Lack of flood control is not acceptable

Saturday, September 29, 2007

By Jo Ann Emerson

On Monday, the St. Louis Post-Dispatch called the St. John's Bayou-New Madrid Floodway Project "an ill-conceived project that cannot be justified either economically or environmentally," but discussed neither how the federal effort to close Missouri's only remaining gap in Mississippi River flood protection was conceived nor how it is justified.

St. John's Bayou-New Madrid was born in the Flood Control Act of 1954. People in Southeast Missouri tired of cleaning up after preventable floods repeatedly ravaged their homes, businesses and farms. Starting in the 1920s, they saw floodwalls, levees, pumping stations, berms and other flood-control measures implemented in river communities to the north and south. In Pinhook and East Prairie, however, the floods continued. No one came to build a levee or pumping station for them.

Late Pinhook resident Jim Robinson testified to the U.S. Senate in 2002: "If I go north to St. Louis I see fine homes surrounded by big levees, or if I go south to Memphis I see that same thing. Those people have been able to build their levees and protect their homes. I don't want to take that away from them, I just want the same thing for us."

Since the conception of St. John's Bayou-New Madrid, the project has been delayed several times by environmental extremists who do not live, work or raise their families in the affected area. Meanwhile, baseless delays in construction have been overshadowed by even more floods.

Schoolchildren ride cattle trailers to school. Sewer systems back up and overflow into homes. Roads and bridges are washed over and out. Sinkholes swallow up land and structures. Life for residents in Southeast Missouri becomes fraught with danger.

Yet this flood-control project is only difficult to justify if you somehow value the density of human life over the life (and rights) of the individual.

The Mississippi River once routinely flooded its banks in St. Louis. Now, 100-year (in some places 500-year) flood protection is standard in the city, thanks to the U.S. Army Corps of Engineers. Urban areas get top priority and great protection. But there are gaps in rural areas.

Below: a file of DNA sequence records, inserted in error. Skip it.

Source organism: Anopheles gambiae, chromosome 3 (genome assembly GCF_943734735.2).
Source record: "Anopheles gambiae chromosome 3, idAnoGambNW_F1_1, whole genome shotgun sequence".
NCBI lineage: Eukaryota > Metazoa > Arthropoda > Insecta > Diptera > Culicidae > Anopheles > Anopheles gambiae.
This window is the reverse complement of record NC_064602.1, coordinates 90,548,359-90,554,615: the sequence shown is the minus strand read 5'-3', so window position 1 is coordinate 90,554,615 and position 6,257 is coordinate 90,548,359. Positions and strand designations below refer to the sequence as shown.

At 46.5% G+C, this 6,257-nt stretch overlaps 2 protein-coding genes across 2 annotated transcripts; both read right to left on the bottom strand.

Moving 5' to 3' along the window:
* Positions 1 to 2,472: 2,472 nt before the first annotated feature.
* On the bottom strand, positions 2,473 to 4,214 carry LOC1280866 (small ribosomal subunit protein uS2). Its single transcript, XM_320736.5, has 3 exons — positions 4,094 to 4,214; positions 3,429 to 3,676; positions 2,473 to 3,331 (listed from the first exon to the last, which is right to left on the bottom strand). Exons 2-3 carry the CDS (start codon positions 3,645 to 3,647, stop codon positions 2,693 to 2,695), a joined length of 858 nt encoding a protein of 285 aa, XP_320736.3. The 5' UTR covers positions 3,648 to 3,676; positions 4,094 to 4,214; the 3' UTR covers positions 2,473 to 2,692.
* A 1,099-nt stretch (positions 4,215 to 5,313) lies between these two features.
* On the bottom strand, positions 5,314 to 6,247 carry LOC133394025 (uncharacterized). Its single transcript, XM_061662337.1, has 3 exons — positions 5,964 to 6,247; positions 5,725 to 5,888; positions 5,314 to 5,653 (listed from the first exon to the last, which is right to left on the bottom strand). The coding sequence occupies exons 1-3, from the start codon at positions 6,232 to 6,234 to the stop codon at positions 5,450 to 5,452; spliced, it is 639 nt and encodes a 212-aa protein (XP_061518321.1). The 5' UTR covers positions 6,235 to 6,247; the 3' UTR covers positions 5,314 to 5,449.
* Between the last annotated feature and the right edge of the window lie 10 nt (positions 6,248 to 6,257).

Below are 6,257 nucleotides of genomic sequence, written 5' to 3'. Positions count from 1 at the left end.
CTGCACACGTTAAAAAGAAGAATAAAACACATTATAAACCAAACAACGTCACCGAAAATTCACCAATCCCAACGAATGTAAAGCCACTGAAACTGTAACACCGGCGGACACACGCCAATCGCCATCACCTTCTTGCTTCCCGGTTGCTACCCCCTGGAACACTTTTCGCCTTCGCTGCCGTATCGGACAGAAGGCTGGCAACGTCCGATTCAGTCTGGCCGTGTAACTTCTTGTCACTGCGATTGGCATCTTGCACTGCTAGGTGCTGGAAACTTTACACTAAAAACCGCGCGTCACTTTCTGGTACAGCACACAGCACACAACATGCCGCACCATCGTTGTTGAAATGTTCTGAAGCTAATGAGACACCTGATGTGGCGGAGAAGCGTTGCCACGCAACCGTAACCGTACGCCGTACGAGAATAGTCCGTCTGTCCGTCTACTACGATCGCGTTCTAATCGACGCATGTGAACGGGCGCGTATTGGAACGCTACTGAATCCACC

Can government decide there are parts of America so valuable to wildlife that citizens should uproot their homes and lives? Should we say shame on the residents of Mississippi, Scott, and New Madrid counties for choosing to live among their families, friends and farmland, where they were raised and where their children call home? Should we usher them to urban areas where flood protection has already survived the criticism of environmentalists?

There may not be a majestic skyline to Pinhook or East Prairie, but the people there are as entitled to flood protection as any city dweller.

Houses fill with sewer water, farmland goes under, and people are both sad and angry because they have become so accustomed to it. Now, they may have to watch the corps dismantle a $7 million start on the St. John's Bayou-New Madrid Floodway Project. Nothing is being done to stop the next flood in Southeast Missouri, and that is not acceptable to its citizens or to me.

Jo Ann Emerson of Cape Girardeau represents Missouri's 8th District in the U.S. House of Representatives.

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